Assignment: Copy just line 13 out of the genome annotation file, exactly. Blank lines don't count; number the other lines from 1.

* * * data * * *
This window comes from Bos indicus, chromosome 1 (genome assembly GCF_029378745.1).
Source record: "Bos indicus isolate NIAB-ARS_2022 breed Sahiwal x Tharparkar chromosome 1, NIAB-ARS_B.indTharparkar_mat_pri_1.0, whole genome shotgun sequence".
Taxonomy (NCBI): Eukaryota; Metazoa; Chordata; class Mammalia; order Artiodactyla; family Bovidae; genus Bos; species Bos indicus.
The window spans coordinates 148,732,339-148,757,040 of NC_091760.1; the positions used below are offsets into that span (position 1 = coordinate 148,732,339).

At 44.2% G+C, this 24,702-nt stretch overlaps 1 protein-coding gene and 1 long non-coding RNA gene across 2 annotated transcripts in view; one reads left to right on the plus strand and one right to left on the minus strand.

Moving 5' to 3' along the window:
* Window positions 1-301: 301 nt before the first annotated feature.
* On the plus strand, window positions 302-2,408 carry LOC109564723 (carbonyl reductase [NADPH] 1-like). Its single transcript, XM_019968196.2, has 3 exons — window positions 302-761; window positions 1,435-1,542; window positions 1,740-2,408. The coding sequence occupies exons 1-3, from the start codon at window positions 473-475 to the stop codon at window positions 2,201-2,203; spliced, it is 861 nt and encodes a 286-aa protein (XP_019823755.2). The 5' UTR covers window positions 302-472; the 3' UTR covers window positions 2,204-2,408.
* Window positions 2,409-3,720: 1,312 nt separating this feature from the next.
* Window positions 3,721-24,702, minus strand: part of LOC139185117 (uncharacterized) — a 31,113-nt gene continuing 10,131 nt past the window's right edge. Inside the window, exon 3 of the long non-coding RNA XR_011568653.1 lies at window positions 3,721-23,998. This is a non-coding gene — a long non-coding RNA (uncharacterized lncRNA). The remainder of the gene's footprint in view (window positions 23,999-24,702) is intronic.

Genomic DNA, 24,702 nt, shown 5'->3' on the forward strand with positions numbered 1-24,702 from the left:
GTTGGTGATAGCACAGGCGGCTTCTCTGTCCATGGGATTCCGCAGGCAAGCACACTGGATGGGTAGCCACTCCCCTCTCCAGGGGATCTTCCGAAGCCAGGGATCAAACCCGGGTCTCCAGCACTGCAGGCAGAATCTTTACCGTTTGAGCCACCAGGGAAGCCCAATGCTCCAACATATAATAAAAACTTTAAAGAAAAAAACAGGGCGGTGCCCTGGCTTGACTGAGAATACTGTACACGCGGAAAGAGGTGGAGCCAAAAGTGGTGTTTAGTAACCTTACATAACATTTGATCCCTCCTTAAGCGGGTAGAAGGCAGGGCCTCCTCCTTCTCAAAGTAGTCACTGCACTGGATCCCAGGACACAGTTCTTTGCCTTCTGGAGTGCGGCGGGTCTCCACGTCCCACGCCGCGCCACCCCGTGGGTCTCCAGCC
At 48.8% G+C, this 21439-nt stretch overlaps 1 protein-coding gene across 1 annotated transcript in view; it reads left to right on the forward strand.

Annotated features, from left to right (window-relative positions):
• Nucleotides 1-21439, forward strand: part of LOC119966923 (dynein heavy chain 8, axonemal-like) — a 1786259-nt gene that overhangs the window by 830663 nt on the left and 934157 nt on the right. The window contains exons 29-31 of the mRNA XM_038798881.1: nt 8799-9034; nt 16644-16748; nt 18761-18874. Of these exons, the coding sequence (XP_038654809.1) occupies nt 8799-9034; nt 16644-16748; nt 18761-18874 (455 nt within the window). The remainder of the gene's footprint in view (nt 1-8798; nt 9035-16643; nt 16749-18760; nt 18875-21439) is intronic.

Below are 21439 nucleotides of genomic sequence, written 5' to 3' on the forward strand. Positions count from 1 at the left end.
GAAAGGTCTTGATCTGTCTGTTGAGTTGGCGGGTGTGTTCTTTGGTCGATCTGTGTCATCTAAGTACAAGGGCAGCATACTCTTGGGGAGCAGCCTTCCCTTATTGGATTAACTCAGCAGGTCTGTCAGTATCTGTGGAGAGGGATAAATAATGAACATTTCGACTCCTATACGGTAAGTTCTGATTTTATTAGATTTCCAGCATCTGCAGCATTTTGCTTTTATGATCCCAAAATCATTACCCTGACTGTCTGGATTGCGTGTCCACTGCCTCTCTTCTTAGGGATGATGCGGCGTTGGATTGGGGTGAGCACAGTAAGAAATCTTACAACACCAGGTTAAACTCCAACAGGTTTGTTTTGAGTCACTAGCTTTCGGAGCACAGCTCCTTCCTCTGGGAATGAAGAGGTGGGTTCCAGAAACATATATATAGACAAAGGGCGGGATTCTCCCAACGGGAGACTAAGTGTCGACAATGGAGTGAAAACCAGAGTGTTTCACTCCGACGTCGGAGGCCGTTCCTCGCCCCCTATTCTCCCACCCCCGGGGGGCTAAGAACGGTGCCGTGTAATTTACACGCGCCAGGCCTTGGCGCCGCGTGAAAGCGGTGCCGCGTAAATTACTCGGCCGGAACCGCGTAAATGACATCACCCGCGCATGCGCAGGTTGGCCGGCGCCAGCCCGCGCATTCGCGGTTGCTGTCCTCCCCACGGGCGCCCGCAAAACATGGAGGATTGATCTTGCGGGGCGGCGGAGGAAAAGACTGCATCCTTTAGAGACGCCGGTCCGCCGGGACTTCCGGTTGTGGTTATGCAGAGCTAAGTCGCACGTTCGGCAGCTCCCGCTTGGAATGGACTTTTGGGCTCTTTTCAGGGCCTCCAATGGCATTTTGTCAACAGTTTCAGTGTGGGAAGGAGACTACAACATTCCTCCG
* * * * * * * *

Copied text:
At 48.8% G+C, this 21439-nt stretch overlaps 1 protein-coding gene across 1 annotated transcript in view; it reads left to right on the forward strand.